Gena Rowlands, Staring You Down.

Just look at that screenshot. Gena Rowlands stops me in my tracks. Time and time again.

There’s something jagged in her. Something ultimately unresolved.


Catharsis – in its classic sense – does not exist for her (or for us, in watching her). Because catharsis implies release, ending, or at the very LEAST a breather. Gena Rowlands, in her best and most enduring roles, has no such breathers built into her work. It is not messy or self-indulgent – but she is an actress on the edge (or, should I say, under the influence …)Her emotions do not line up in easily classifiable buckets: sadness, joy, rage. Everything is mixed up. She cries but you don’t feel grief being released. She laughs and you hear only the wince of pain behind it, no joy whatsoever. She expresses anger and all you want to do is burst into laughter at how absurd she is. Things get a little scary. And yet she is nothing less than 100% specific. Ragged edges and all.


And yet again: in her personal life, she would retreat to Connecticut to the home she shared with husband John Cassavetes and live the quietest of suburban lives – raising her kids, disappearing for sometimes years on end, gardening, driving kids to soccer practice, whatever. There was nothing tabloid-worthy, nothing dramatic even, no divorces or car crashes … Her husband was an alcoholic, but that’s certainly not just a famous person’s disease – lots of people are alcoholics. The two of them fought like cats and dogs (from day one), but they loved each other, too, and respected each other. She did not yearn for the spotlight, she did not keep her name in the papers. She retreated, making sandwiches and playing in the pool with her kids. Before emerging again to put all of that other stuff she had going on, all of that crazy she had going on … into her next role. I love that about her. Her pillbox hat and neat upswept hair, her 1960s fur hat, her white gloves and her kids and her dog … the whole image – compared to what she was able to portray in, say, Opening Night. Holy shit. I LOVE the dichotomy. It is classic Rowlands.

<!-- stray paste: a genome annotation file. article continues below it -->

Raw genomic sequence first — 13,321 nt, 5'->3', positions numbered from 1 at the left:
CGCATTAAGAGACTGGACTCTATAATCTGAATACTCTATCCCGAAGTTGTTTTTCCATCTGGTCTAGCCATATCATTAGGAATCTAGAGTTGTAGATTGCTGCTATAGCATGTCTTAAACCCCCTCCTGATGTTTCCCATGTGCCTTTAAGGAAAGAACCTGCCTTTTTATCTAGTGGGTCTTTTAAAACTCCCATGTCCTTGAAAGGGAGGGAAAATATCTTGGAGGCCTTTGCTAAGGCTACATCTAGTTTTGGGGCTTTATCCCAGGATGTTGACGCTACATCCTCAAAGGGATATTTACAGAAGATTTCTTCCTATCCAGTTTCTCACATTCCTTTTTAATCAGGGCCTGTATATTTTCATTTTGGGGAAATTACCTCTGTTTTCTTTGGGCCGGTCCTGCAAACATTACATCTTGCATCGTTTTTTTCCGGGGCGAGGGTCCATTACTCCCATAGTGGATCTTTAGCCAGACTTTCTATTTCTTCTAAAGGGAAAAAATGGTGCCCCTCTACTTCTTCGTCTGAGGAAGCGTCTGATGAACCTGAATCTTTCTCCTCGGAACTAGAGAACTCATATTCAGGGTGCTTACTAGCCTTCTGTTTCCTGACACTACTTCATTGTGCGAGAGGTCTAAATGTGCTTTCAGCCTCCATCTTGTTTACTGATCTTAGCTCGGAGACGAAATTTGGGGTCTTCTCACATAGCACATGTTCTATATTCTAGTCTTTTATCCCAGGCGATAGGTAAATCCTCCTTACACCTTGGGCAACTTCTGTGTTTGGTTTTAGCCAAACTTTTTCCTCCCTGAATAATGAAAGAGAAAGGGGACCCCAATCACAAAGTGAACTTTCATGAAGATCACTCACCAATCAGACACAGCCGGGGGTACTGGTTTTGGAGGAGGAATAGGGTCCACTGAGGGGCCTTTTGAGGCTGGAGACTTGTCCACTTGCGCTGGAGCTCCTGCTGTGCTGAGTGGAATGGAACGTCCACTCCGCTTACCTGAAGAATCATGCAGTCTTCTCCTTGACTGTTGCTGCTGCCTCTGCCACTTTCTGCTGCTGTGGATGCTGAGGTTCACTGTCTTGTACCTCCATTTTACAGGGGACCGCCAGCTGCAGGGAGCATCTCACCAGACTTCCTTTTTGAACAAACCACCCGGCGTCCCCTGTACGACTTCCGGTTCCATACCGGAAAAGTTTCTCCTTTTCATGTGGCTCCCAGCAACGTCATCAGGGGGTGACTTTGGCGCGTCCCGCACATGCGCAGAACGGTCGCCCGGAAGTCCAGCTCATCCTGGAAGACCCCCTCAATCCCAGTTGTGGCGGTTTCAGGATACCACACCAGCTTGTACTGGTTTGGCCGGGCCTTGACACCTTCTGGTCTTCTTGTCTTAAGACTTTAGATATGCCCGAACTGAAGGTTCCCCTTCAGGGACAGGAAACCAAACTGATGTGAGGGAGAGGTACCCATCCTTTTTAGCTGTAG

Nobody like her.
What is also truly astonishing is that she doesn’t only play crazy. Just watch her as the repressed elegant homewrecker in Woody Allen’s Another Woman to get the sense of how GOOD she really is. The material dictated her acting. She knew how to dial down the crazy, eliminate it all together, and play that part (to perfection, I might add – it’s one of my favorites of all of her roles). I’ll let Roger Ebert say what I’m trying to say:

There is a temptation to say that Rowlands has never been better than in this movie, but that would not be true. She is an extraordinary actor who is usually this good, and has been this good before, especially in some of the films of her husband, John Cassavetes. What is new here is the whole emotional tone of her character. Great actors and great directors sometimes find a common emotional ground, so that the actor becomes an instrument playing the director’s song.

Cassavetes is a wild, passionate spirit, emotionally disorganized, insecure and tumultuous, and Rowlands has reflected that personality in her characters for him – white-eyed women on the edge of stampede or breakdown.

Allen is introspective, considerate, apologetic, formidably intelligent, and controls people through thought and words rather than through physicality and temper. Rowlands now mirrors that personality, revealing in the process how the Cassavetes performances were indeed “acting” and not some kind of ersatz documentary reality. To see “Another Woman” is to get an insight into how good an actress Rowlands has been all along.